Then we drove to the hotel, where we collapsed in exhaustion.

12/29/10 - Sightseeing in Delhi

Qutb Minar

On our first day in India, we jumped right into a busy day of sightseeing.  Our guide and driver picked us up at the hotel at 8:30 in the morning.  Our first stop was the Qutb Minar, a tower built at the end of the 12th century.  It was surrounded by various ruins, and the walls were covered with beautiful carvings.

Jama Masjid

Next we visited Jama Masjid, a Muslim mosque in Old Delhi.  It is the largest mosque in India, built in the mid-1600s.  It is mainly a large open plaza.  Everyone had to remove their shoes, and women had to put on robes that were handed out.

Rickshaw Ride in Old Delhi

Then we took a fascinating ride in a rickshaw!  Shobhana and I shared one, while the guide and Tricia shared another.  The rickshaws are essentially bicycles with a cart in back, driven by guys who must be super strong.  In these little conveyances, we were able to zip around the extremely narrow lanes of Old Delhi, watching the street life, the bazaars, and the monkeys on electric cables that snaked everywhere.  It was quite exciting, kind of like a roller coaster.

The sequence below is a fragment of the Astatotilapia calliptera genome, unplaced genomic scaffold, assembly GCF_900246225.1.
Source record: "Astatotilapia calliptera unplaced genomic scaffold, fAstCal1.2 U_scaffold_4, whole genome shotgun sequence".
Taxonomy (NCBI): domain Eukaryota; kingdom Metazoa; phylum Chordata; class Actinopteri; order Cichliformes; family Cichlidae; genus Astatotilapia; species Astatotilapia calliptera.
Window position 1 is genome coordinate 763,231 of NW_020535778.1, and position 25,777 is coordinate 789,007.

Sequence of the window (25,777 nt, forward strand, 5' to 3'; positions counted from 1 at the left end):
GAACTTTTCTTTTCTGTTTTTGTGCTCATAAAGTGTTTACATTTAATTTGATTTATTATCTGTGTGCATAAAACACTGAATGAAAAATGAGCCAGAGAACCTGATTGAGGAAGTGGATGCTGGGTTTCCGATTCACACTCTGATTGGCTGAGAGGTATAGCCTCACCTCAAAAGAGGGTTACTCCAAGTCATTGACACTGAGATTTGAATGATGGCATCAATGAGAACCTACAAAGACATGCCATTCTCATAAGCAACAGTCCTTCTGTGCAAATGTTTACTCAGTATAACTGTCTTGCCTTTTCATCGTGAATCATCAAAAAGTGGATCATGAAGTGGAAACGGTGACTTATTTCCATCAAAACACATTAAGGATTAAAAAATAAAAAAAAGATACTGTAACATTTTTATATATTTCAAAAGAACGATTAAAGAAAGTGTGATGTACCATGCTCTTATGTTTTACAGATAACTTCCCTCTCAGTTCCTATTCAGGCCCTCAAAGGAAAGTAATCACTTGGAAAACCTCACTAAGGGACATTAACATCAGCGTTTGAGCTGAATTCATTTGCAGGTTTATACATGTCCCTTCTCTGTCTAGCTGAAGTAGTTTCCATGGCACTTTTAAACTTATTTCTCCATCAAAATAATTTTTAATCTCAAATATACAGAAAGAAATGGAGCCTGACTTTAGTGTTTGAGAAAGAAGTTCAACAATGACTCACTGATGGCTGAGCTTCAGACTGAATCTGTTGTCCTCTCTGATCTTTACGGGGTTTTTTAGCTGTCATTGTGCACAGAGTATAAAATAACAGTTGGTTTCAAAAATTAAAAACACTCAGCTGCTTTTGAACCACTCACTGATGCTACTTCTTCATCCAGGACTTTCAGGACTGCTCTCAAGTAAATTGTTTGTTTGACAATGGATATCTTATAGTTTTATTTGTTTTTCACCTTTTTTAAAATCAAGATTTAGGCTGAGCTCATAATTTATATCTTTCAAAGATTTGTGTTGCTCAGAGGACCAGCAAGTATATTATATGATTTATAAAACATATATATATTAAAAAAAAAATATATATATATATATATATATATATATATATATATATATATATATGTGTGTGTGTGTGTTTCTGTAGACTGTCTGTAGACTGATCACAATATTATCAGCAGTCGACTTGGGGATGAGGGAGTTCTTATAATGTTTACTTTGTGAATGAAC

Government Buildings

Next we viewed the government buildings of New Delhi.  They are laid out on spacious grounds, arranged around a central boulevard called the Rajpath.  These buildings and their layout were designed by an English architect, Edward Lutyens, in the early 1900s, when New Delhi became the headquarters of the British government in India.  After Independence, they became the seat of India’s new government.

Humayun’s Tomb